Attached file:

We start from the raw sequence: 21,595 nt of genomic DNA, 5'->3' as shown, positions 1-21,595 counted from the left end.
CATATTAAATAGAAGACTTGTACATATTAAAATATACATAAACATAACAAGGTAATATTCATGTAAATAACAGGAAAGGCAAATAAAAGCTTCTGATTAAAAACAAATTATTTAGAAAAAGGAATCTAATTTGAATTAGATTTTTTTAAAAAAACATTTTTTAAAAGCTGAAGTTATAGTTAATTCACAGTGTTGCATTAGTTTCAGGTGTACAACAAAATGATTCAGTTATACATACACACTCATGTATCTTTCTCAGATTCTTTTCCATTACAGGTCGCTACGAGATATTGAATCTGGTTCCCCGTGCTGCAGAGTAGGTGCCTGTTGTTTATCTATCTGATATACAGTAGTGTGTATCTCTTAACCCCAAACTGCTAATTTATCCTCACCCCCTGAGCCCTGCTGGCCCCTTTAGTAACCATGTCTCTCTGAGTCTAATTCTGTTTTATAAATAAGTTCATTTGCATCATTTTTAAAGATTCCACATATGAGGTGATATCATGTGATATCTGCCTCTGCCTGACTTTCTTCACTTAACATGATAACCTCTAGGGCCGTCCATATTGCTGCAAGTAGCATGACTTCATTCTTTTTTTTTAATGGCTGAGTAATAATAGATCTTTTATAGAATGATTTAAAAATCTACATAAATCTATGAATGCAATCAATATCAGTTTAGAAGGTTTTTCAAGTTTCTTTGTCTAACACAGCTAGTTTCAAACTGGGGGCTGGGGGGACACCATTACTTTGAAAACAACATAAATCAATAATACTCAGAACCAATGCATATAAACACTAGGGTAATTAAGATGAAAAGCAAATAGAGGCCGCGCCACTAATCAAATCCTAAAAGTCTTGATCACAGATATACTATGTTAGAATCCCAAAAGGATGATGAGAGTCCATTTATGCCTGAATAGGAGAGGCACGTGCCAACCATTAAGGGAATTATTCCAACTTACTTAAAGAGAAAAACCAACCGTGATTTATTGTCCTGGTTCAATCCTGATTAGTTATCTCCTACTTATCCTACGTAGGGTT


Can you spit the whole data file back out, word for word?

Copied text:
We start from the raw sequence: 21,595 nt of genomic DNA, 5'->3' as shown, positions 1-21,595 counted from the left end.
CATATTAAATAGAAGACTTGTACATATTAAAATATACATAAACATAACAAGGTAATATTCATGTAAATAACAGGAAAGGCAAATAAAAGCTTCTGATTAAAAACAAATTATTTAGAAAAAGGAATCTAATTTGAATTAGATTTTTTTAAAAAAACATTTTTTAAAAGCTGAAGTTATAGTTAATTCACAGTGTTGCATTAGTTTCAGGTGTACAACAAAATGATTCAGTTATACATACACACTCATGTATCTTTCTCAGATTCTTTTCCATTACAGGTCGCTACGAGATATTGAATCTGGTTCCCCGTGCTGCAGAGTAGGTGCCTGTTGTTTATCTATCTGATATACAGTAGTGTGTATCTCTTAACCCCAAACTGCTAATTTATCCTCACCCCCTGAGCCCTGCTGGCCCCTTTAGTAACCATGTCTCTCTGAGTCTAATTCTGTTTTATAAATAAGTTCATTTGCATCATTTTTAAAGATTCCACATATGAGGTGATATCATGTGATATCTGCCTCTGCCTGACTTTCTTCACTTAACATGATAACCTCTAGGGCCGTCCATATTGCTGCAAGTAGCATGACTTCATTCTTTTTTTTTAATGGCTGAGTAATAATAGATCTTTTATAGAATGATTTAAAAATCTACATAAATCTATGAATGCAATCAATATCAGTTTAGAAGGTTTTTCAAGTTTCTTTGTCTAACACAGCTAGTTTCAAACTGGGGGCTGGGGGGACACCATTACTTTGAAAACAACATAAATCAATAATACTCAGAACCAATGCATATAAACACTAGGGTAATTAAGATGAAAAGCAAATAGAGGCCGCGCCACTAATCAAATCCTAAAAGTCTTGATCACAGATATACTATGTTAGAATCCCAAAAGGATGATGAGAGTCCATTTATGCCTGAATAGGAGAGGCACGTGCCAACCATTAAGGGAATTATTCCAACTTACTTAAAGAGAAAAACCAACCGTGATTTATTGTCCTGGTTCAATCCTGATTAGTTATCTCCTACTTATCCTACGTAGGGTT